Stop-and-Frisk Controversy...Pol Might Be Overshooting the Mark
City Councilman Peter Vallone offered an interesting claim in yesterday's tab. He said a stop-and-frisk bill being considered by the council could cost the city $1 billion a year. We think he might be overstating things.
Vallone, the chair of the council's public safety committee, did not offer any basis for this estimate, according to the article in the New York Post. But he claimed the bill will make it easier for New Yorkers to sue over stop and frisk will "bankrupt the city."
"This is the most dangerous and irresponsible bill ever to be considered by the city council," he told the Post.
The comment was immediately assaulted by Joo-Hyun Kang, a spokesperson for Communities United for Police Reform. Kang said stop and frisk is already costing the city millions a year, and said the legislation will "help protect New Yorkers from abusive policing and the city from paying out millions of dollars a year due to discriminatory and unlawful policing."
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"They have failed to take concrete action to curb this government-led discrimination, and reduce the already too-high human and financial costs to the city," Kang said.
The bill, Intro 800, was sponsored by 29 councilmembers, all Democrats. The language is vague, which is a problem, but it appears to declare discrimination in stop and frisk illegal, and tells folks they can sue. Law enforcement has violated the law when profiling is "intentional," there was no "government interest," fails "to prove substantial justification for such activities," etc., etc. If the person can show there was a better way to do it, the city has violated the law.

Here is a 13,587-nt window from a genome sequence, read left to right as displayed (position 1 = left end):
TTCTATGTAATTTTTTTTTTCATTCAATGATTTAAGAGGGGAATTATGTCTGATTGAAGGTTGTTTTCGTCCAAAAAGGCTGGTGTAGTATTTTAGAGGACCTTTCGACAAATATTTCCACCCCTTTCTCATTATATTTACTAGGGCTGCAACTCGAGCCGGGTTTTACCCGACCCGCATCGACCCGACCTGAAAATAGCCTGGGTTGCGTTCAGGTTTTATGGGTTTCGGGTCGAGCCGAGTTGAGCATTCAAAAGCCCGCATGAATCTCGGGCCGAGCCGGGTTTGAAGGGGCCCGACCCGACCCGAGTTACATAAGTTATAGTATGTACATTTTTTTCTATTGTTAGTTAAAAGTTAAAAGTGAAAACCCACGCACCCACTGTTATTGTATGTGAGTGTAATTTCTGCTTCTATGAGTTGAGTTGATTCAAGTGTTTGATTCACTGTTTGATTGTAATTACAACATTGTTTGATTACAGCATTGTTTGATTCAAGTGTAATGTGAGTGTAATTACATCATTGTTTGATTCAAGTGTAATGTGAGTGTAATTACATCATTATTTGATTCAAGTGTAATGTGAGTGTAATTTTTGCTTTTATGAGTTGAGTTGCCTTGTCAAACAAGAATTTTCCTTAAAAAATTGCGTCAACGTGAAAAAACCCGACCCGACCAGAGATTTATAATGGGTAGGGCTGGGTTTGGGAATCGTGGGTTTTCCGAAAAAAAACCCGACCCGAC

Well, folks, we don't know what that all means. It's poorly written, and it's not clear what the purpose really is. There's also a bit of nanny state feel to the bill. Let's face it, policing is a tough job, and cops need tools to do it right. On the other hand, we do have a fairly effective document called the U.S. Constitution. There are a lot of problems with stop and frisk, but this bill ain't going to solve them.
Still, based on an analysis we did in January, the Vallone estimate seems over-wrought. In January, there were 35 federal lawsuits filed on stop and frisk.
Extrapolated out, that means about 400 such lawsuits will be filed this year. Let's say they settle for an average of $50,000, a number which is likely high. Most suits against the city settle for a lesser amount. Based on that, the city will spend about $20 million to settle stop and frisk lawsuits filed this year -- far less than Vallone's number.
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